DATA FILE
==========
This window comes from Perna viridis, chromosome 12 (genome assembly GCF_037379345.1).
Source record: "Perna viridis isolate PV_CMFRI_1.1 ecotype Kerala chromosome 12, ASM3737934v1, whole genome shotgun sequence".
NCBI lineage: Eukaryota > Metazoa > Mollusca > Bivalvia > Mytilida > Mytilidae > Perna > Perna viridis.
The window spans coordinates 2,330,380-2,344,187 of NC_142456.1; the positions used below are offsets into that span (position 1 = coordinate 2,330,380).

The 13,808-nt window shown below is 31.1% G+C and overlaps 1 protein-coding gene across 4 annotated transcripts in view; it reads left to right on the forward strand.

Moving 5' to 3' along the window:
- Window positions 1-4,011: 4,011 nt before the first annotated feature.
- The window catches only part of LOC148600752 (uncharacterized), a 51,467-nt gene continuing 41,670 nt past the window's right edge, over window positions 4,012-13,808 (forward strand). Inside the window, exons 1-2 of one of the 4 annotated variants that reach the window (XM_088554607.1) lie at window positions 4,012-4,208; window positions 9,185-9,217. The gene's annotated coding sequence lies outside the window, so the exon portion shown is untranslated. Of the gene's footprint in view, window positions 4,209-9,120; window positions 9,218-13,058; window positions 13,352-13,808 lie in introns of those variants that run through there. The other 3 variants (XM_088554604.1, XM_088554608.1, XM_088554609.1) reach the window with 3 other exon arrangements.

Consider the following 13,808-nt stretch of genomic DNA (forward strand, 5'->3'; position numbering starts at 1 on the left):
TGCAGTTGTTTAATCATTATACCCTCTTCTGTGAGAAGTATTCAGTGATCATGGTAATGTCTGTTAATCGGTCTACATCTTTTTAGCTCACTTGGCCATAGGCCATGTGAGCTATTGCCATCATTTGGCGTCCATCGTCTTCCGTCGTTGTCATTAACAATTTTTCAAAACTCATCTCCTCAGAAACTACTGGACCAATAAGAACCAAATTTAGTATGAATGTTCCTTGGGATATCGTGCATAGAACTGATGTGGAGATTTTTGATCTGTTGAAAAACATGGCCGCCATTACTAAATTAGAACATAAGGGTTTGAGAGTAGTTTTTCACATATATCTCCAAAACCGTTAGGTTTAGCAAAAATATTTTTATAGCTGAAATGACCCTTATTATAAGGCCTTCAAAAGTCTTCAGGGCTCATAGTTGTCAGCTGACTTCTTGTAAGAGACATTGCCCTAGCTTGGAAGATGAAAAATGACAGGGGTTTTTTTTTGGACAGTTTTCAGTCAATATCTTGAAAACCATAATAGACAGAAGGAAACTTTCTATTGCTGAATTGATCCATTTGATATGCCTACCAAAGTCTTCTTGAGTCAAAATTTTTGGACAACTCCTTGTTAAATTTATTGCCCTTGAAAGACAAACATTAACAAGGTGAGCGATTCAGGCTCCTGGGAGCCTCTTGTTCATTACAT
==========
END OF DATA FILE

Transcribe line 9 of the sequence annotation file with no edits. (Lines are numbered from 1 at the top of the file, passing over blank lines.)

Consider the following 13,808-nt stretch of genomic DNA (forward strand, 5'->3'; position numbering starts at 1 on the left):